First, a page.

Continued from page 1

“The Obama administration was bringing cases and imposing fines that were completely unreasonable in light of the fact that the employers had not hired unauthorized workers, and instead were being fined for errors in the employment verification process, sometimes thought of as ‘paperwork violations,’ ” chamber Senior Vice President Randy Johnson said in a statement to The Washington Times. “Such high fines were inconsistent with the administration’s own guidelines. An administrative law judge stepped in, as well she should have, and reduced those fines, in case after case.”

Investigators said overall, ICE showed little consistency in how it applied sanctions. Some field offices gave out far more warnings and far fewer fines than other offices.

All businesses are required to store the I-9 forms submitted by employees that show their legal work status.

Analysts say the I-9 paper-based process is easy to defraud. All sides agree that an electronic system would be better — though many businesses balk at adopting electronic verification without first changing the rest of the immigration system.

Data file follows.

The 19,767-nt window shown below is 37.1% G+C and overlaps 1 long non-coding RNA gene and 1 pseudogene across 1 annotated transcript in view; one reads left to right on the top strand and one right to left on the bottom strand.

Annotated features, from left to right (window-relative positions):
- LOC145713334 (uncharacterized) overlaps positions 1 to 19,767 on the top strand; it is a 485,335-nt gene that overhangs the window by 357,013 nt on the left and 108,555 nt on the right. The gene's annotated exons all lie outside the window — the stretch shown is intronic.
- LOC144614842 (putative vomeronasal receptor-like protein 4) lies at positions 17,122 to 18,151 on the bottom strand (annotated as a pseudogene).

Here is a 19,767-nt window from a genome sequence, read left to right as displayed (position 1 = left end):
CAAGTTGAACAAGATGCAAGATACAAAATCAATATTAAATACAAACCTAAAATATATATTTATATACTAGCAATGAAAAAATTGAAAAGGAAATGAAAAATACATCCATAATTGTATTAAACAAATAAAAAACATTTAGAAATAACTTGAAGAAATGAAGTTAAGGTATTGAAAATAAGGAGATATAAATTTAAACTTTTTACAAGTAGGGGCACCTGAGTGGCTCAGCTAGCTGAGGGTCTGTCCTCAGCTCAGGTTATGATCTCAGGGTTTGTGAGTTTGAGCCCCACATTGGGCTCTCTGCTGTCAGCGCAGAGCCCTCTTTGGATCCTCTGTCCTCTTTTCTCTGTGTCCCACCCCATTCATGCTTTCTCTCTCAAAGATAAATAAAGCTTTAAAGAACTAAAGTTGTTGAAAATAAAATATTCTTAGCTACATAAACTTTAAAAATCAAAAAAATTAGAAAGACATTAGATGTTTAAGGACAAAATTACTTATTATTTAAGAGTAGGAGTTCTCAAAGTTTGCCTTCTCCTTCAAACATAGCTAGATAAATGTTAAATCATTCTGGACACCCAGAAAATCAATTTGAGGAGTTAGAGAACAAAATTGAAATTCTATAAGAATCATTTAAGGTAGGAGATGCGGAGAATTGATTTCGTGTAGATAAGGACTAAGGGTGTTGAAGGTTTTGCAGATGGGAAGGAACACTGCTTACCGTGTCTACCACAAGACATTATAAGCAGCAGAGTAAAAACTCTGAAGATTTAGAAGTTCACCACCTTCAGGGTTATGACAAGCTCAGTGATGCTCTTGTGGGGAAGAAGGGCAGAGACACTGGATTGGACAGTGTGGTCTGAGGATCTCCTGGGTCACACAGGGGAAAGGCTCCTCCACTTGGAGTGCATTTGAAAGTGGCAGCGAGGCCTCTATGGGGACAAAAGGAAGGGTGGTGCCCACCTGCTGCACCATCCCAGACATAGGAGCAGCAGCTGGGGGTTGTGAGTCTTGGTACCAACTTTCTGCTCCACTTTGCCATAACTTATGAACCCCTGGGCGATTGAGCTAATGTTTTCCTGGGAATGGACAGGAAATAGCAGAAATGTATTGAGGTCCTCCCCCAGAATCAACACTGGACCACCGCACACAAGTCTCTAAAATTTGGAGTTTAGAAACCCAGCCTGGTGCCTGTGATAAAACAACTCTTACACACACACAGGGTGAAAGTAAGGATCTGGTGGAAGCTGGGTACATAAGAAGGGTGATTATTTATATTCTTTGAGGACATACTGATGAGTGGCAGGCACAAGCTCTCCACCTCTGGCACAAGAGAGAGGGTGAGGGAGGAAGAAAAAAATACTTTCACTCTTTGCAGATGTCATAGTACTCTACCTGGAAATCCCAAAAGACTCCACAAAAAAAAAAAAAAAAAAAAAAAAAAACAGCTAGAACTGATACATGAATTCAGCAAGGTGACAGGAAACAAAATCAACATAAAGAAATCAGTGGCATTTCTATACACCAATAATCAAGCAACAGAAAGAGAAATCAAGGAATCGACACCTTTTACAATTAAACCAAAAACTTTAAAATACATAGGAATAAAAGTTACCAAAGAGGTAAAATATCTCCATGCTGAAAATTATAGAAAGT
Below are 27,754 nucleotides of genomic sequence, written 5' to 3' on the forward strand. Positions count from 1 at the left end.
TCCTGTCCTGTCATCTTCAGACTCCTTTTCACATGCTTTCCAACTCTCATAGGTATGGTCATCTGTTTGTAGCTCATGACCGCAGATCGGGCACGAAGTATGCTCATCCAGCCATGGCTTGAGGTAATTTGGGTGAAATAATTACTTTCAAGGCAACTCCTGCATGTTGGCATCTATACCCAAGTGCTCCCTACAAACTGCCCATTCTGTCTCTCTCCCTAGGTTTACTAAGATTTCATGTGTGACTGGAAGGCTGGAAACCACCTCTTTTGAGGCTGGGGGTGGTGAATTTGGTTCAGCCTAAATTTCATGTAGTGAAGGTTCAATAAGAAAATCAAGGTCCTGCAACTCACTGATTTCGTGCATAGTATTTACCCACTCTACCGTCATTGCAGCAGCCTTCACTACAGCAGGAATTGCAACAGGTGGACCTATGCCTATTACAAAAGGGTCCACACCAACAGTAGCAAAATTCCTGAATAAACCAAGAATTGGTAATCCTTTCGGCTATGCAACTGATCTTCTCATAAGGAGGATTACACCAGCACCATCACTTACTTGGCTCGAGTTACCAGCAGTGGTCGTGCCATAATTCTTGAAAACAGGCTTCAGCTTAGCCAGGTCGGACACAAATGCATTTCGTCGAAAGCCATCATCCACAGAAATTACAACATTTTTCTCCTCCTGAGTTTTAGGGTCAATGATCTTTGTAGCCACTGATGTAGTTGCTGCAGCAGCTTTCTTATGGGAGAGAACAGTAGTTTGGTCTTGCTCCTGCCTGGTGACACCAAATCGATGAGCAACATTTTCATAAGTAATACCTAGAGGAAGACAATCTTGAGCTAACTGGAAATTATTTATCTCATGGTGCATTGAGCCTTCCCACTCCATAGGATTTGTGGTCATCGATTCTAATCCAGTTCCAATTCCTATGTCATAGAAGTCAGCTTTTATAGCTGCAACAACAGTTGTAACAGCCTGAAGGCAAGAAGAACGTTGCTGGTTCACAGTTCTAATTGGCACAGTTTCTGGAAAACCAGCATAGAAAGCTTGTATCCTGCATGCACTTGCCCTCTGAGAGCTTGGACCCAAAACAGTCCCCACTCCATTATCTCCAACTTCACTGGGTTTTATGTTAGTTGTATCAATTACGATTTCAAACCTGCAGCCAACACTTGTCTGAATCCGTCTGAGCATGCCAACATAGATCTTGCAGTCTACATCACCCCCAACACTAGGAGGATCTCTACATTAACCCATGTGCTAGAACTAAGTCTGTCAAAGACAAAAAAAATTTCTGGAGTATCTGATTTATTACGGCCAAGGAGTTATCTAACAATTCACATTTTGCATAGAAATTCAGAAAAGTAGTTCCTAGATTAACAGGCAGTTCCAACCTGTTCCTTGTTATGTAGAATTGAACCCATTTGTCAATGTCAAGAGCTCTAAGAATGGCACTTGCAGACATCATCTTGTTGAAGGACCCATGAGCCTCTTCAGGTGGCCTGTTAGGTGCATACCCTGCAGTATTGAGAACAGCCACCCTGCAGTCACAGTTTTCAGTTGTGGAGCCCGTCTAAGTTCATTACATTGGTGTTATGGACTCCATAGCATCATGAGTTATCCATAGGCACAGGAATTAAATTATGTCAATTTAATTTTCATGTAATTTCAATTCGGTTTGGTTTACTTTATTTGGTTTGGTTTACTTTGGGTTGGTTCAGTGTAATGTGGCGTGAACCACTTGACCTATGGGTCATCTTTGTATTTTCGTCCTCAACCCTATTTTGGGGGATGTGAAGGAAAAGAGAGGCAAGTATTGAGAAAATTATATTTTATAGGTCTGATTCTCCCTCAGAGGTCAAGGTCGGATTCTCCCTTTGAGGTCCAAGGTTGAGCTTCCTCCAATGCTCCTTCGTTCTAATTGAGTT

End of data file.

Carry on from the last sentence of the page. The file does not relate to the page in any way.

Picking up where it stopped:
In its official reply to the report, ICE didn’t address the issue of reduced fines.

The agency said it has tried to be consistent overall with how it goes after employers with warnings and fines and that the differences among field offices are caused by a number of factors.

The agency said it even went back and reviewed some cases to see whether a fine or warning was the right response and that it found the initial decisions were usually correct.

The agency did agree to strive for more consistency in its reporting of information.

Businesses have been an afterthought in much of the immigration debate, which has focused on the estimated 11 million to 12 million illegal immigrants now in the country and whether they should be given a pathway to citizenship.

Business groups say passing a legalization bill is important because it would give them a more certain workforce and would likely increase legal immigration channels, which would mean more workers.

“Failure to act is not an option,” a coalition of 636 business organizations said in their letter to Mr. Boehner on Tuesday. “We cannot afford to be content and watch a dysfunctional immigration system work against our overall national interest. In short, immigration reform is an essential element of a jobs agenda and economic growth. It will add talent, innovation, investment, products, businesses, jobs, and dynamism to our economy.”